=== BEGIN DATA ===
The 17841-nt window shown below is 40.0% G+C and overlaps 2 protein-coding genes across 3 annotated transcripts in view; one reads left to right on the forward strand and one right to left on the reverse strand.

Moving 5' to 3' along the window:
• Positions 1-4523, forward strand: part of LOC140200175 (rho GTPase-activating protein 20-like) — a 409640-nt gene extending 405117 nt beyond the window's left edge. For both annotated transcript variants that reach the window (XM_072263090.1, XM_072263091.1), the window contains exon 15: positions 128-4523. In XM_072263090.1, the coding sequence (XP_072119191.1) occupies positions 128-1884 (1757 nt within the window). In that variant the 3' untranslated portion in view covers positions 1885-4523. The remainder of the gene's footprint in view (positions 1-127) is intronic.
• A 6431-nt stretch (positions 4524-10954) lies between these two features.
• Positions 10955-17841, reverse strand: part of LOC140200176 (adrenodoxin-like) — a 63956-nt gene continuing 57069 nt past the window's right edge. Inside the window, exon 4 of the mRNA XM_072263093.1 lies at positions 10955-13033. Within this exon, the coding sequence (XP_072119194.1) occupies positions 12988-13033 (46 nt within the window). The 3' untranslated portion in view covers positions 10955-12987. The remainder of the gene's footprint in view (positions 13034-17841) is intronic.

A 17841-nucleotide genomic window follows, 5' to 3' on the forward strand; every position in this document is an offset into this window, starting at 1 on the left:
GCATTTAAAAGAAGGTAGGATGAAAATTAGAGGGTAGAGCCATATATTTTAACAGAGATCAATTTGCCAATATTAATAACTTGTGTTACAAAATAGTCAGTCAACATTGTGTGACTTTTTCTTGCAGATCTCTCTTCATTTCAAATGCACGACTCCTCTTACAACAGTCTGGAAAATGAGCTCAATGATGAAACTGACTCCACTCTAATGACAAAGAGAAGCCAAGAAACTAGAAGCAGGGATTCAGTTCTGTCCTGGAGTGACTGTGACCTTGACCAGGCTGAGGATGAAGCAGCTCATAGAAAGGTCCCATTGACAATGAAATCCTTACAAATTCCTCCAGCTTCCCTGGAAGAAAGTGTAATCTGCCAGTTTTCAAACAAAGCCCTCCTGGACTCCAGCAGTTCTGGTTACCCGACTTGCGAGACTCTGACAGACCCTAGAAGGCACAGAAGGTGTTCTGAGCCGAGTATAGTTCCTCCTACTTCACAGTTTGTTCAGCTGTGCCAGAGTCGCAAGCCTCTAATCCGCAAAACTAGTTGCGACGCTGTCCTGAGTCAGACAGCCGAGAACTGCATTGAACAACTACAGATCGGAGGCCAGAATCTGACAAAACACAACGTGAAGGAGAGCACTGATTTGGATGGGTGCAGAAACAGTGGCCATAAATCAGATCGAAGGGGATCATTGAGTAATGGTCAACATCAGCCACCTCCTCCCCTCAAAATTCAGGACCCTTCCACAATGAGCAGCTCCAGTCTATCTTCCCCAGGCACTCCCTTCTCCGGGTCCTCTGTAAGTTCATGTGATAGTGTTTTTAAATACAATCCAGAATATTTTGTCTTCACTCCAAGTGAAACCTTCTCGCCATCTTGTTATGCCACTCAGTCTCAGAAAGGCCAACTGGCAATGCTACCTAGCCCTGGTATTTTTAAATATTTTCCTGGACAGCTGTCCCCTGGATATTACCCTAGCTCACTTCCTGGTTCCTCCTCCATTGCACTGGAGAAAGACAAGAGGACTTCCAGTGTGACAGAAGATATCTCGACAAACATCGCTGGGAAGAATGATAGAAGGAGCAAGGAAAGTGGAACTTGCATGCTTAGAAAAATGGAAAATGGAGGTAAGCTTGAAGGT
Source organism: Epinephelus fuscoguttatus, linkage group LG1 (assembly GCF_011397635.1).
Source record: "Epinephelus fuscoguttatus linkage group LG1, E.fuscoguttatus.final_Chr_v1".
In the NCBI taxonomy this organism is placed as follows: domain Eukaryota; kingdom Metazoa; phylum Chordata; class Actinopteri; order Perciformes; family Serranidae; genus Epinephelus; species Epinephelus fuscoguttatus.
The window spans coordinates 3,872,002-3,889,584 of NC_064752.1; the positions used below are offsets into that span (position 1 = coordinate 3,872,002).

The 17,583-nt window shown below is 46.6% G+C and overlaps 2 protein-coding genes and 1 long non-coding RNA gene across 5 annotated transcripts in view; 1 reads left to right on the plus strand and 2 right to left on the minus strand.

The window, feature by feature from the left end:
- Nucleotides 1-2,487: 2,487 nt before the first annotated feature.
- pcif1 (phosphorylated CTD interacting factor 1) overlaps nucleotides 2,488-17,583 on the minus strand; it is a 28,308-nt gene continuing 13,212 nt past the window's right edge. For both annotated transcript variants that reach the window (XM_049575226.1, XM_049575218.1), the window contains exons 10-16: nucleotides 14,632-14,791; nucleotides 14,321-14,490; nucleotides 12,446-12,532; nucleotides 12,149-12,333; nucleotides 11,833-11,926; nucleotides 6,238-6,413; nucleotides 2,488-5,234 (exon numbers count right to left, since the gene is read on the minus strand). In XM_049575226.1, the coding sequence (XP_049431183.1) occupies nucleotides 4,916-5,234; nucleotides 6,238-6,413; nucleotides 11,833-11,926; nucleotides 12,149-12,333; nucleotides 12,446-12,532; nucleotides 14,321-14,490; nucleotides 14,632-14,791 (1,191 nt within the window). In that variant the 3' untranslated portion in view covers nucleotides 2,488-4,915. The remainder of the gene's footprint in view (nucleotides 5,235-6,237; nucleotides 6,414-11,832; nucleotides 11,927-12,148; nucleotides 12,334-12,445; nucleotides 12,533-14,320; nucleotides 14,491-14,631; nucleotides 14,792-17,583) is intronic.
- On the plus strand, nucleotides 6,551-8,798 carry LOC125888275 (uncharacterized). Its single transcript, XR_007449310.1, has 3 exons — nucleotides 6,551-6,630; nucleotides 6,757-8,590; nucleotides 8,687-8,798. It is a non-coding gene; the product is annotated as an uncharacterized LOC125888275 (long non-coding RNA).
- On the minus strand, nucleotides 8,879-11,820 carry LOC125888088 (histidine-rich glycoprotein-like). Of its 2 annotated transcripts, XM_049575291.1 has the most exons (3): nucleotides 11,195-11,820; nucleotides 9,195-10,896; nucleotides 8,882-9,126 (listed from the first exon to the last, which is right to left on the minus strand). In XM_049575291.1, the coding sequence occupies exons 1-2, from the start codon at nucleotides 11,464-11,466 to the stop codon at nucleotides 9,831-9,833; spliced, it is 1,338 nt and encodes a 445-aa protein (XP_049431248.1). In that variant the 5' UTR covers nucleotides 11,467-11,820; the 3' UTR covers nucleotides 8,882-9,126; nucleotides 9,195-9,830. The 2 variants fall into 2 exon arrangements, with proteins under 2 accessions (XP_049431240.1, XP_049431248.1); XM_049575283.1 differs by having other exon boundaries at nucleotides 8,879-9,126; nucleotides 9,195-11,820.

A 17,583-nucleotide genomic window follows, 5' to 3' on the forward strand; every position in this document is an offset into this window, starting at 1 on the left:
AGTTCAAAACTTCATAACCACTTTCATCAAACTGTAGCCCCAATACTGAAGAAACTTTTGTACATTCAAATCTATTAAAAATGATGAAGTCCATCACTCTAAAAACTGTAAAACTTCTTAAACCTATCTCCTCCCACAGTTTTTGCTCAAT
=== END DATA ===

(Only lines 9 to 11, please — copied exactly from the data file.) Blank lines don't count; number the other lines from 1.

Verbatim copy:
Source record: "Epinephelus fuscoguttatus linkage group LG1, E.fuscoguttatus.final_Chr_v1".
In the NCBI taxonomy this organism is placed as follows: domain Eukaryota; kingdom Metazoa; phylum Chordata; class Actinopteri; order Perciformes; family Serranidae; genus Epinephelus; species Epinephelus fuscoguttatus.
The window spans coordinates 3,872,002-3,889,584 of NC_064752.1; the positions used below are offsets into that span (position 1 = coordinate 3,872,002).